Human rights in Ontario: Facilities
While the Human Rights Act requires that federally regulated – like example banks or post offices – ensure they do not discriminate, the protection and promotion of human rights provincially falls under Ontario’s Human Rights Code.
The code governs all interactions between individuals and ensures that no one is discriminated against on the basis of a protected ground. The protected grounds in Ontario are a person’s race, ancestry, place of origin, colour, ethnic origin, citizenship, creed, sex, sexual orientation, gender identity, gender expression, age, marital status, family status or disability.
The code expressly provides in Part I that no one should be discriminated against based on the grounds listed above in relation to access to facilities. For example, retail plazas and schools should be equipped with wheel chair ramps and elevators so that they are accessible to individuals with mobility issues.
However, the code is not violated where an individual under the age of 19 is denied access to a facility that serves alcohol, like a nightclub. Nor is the right to equal treatment on the grounds of sex violated, if access to the facility is denied because it is restricted to the same sex on the grounds of public decency. Finally, the right to equal treatment is not violated if a recreational club restricts membership access because of age, sex and marital or family status.
In Ontario, the code creates the Human Rights Tribunal, which is responsible for investigating human rights complaints and ordering remedies when an individual has been discriminated against based one of the prohibited grounds.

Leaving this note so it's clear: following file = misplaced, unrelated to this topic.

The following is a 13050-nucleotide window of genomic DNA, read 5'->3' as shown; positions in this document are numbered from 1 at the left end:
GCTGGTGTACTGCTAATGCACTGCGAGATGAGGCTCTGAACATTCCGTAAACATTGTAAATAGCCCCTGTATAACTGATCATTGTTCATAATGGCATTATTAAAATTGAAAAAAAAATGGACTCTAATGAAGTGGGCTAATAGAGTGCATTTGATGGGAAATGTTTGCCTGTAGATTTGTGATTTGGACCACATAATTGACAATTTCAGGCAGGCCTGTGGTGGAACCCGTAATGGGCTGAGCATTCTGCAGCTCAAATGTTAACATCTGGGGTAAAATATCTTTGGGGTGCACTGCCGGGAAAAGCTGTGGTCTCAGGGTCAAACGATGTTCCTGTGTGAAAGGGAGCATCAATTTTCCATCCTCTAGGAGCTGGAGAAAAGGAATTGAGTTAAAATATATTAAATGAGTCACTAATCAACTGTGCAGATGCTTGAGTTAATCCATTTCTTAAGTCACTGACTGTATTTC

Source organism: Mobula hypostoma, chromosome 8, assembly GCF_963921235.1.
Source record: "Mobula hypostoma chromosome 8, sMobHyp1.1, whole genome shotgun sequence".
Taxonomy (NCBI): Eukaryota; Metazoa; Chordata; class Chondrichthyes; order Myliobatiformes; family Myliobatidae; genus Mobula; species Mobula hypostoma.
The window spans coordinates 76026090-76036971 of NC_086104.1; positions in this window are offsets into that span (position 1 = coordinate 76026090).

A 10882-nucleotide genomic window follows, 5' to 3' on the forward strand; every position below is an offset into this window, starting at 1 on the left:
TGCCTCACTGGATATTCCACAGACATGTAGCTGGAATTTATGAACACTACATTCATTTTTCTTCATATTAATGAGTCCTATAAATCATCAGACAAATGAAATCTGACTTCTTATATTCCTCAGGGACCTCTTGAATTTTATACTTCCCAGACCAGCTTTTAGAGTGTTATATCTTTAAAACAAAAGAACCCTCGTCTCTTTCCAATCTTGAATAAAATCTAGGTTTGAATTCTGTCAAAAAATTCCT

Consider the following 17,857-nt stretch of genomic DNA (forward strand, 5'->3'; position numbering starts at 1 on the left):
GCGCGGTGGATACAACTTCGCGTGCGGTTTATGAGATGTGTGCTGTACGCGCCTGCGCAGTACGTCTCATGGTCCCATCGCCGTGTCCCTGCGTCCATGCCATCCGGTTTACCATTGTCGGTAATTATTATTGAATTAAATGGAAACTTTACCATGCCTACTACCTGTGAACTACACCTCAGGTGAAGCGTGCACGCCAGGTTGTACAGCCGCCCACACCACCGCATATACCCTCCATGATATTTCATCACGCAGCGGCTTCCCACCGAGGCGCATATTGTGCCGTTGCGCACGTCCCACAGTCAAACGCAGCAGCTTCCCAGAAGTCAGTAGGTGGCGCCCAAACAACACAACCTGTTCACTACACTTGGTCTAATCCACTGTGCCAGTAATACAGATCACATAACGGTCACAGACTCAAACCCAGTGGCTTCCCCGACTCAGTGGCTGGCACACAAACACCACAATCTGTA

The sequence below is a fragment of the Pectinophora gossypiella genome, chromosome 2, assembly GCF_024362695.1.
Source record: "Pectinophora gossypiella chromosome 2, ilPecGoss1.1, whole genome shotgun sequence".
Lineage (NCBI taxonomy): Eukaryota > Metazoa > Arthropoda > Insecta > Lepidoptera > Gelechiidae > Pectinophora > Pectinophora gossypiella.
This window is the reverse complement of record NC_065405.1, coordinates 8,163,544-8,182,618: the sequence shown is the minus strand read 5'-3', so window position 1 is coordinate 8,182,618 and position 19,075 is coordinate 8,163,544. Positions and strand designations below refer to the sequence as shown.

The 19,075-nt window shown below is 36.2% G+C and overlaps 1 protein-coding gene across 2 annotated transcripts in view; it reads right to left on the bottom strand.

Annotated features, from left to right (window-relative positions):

For a complaint to be successful at a hearing with the tribunal, the person filing the complaint must demonstrate that:
1) They have a characteristic that is protected under the code,
2) They were denied or adversely impacted in relation to the provision of a service by a provider regulated by the code, and
3) They were denied the provision of the service as a result of the characteristic that is protected by the code.
If you have been discriminated against in relation to the provision of services in Ontario, you may file an application with the tribunal. The application must be filed within one year of the incident occurring or, if there were multiple incidents, within one year of the last incident.
However, the tribunal may hear applications that were filed after the limitation period if they are filed in good faith and if no substantial prejudice will occur as a result of the delay. The tribunal allows all involved parties to make oral submissions in relation to the application. Further, the tribunal is enabled to conduct inquiries and investigate complaints.
If an infringement is determined, the tribunal has the power to order monetary compensation to the injured party, restitution from the offending party to the injured party or that the offending party must make alterations in order to promote compliance with the code.
For more information on human rights law in Ontario, please visit the Ontario Human Rights Commission website at ohrc.on.ca and the Ontario Human Rights Tribunal website at hrto.ca.
This column is brought to you by Community Law School (Sarnia-Lambton) Inc., and Community Legal Services and Pro Bono Students Canada at Western University. It provides legal information only. The information is accurate as of the date of publication. Laws change frequently, so we caution readers from relying on this information if some time has passed since publication. If you need specific legal advice please contact a lawyer, your community legal clinic, Justice Net at 1-866-919-3219 or the Law Society Referral Service at 1-800-268-8326.